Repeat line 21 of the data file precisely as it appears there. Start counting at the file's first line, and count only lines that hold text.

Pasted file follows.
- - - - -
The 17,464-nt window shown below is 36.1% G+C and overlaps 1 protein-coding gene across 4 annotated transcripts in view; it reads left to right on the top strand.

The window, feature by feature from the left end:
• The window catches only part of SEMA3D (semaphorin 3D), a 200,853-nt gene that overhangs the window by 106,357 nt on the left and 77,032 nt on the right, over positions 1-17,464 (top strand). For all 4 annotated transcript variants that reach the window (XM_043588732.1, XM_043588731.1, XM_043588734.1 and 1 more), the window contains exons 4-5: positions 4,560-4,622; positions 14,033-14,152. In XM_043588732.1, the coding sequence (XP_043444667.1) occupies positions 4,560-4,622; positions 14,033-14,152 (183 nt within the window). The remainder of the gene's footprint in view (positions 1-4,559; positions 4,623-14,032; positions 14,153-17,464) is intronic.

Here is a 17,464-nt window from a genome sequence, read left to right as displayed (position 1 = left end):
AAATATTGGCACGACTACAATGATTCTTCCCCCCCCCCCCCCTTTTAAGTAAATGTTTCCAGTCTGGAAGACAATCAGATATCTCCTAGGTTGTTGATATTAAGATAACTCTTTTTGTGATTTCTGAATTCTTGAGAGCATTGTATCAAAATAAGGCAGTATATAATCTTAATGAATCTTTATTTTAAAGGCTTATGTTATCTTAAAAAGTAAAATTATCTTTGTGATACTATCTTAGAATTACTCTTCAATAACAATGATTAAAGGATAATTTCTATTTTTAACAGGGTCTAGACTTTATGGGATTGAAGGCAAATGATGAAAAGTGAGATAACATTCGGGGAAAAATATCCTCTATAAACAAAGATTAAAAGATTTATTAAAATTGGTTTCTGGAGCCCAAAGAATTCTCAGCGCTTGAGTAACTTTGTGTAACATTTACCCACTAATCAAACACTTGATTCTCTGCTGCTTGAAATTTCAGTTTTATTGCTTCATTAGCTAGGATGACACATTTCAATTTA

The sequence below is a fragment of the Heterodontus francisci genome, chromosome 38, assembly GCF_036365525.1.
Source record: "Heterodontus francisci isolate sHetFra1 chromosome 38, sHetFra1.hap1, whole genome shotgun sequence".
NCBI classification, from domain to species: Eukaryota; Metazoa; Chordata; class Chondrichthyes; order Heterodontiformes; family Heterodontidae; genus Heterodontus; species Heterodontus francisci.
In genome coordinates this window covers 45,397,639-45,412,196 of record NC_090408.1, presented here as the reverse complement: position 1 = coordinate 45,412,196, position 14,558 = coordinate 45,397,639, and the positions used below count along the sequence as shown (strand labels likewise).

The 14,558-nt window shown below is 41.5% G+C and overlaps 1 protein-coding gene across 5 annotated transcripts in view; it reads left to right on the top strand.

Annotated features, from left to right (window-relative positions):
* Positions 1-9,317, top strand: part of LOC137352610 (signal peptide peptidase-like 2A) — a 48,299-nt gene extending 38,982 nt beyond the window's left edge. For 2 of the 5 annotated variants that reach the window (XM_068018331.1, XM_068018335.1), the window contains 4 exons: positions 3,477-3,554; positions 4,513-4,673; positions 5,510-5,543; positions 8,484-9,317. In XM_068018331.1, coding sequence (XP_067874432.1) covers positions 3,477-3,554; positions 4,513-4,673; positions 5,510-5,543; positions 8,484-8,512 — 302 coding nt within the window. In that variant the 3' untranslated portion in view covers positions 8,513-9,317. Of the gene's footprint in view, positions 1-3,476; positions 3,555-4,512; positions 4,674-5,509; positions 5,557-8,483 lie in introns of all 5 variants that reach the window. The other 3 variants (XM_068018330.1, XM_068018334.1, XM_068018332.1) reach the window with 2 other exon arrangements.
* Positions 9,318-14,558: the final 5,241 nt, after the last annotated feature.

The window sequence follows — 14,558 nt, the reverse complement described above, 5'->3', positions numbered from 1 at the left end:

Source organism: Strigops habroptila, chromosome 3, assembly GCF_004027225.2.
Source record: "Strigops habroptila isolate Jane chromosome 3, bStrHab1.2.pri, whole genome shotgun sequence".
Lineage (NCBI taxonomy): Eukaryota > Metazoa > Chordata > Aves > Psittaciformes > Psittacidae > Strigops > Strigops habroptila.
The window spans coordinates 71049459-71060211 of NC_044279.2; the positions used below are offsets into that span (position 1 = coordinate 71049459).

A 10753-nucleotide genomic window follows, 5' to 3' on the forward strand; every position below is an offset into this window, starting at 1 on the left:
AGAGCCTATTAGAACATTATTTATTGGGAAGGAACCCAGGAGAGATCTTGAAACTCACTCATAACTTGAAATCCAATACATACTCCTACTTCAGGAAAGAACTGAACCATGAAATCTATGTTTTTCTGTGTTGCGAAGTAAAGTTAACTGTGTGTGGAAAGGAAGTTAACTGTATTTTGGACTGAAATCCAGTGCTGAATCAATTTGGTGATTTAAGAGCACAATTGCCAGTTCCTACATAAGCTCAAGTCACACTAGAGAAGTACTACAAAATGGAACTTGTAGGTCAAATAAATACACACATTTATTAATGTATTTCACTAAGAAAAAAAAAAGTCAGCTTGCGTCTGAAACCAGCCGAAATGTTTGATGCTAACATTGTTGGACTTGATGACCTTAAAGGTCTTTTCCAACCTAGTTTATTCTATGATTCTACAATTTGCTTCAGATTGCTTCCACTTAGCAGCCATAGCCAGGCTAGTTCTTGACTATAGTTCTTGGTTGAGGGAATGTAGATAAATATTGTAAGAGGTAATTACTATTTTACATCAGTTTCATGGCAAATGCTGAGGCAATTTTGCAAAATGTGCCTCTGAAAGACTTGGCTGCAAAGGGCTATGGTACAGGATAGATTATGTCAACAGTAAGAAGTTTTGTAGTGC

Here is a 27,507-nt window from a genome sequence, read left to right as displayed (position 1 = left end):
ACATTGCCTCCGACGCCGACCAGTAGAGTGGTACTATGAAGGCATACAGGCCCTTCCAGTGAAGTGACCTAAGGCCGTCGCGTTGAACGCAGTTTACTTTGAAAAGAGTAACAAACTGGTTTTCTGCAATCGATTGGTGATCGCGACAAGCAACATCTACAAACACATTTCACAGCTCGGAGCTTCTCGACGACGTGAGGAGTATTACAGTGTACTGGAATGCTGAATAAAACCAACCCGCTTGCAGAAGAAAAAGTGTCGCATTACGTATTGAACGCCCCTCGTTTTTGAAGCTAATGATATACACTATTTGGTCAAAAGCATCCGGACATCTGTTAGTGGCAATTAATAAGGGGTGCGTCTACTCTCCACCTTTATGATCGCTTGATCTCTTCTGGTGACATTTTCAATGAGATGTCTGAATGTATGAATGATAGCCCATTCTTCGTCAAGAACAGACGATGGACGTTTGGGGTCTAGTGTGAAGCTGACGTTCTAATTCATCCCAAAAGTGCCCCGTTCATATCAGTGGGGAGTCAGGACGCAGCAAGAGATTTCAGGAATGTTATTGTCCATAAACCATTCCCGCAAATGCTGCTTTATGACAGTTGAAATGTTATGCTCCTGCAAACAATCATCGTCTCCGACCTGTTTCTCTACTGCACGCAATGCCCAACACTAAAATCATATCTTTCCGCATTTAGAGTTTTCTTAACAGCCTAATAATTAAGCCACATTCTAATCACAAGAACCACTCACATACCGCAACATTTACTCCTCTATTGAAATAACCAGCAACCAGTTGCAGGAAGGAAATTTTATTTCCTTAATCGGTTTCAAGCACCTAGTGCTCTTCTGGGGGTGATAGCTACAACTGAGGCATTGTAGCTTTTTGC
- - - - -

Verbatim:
Here is a 27,507-nt window from a genome sequence, read left to right as displayed (position 1 = left end):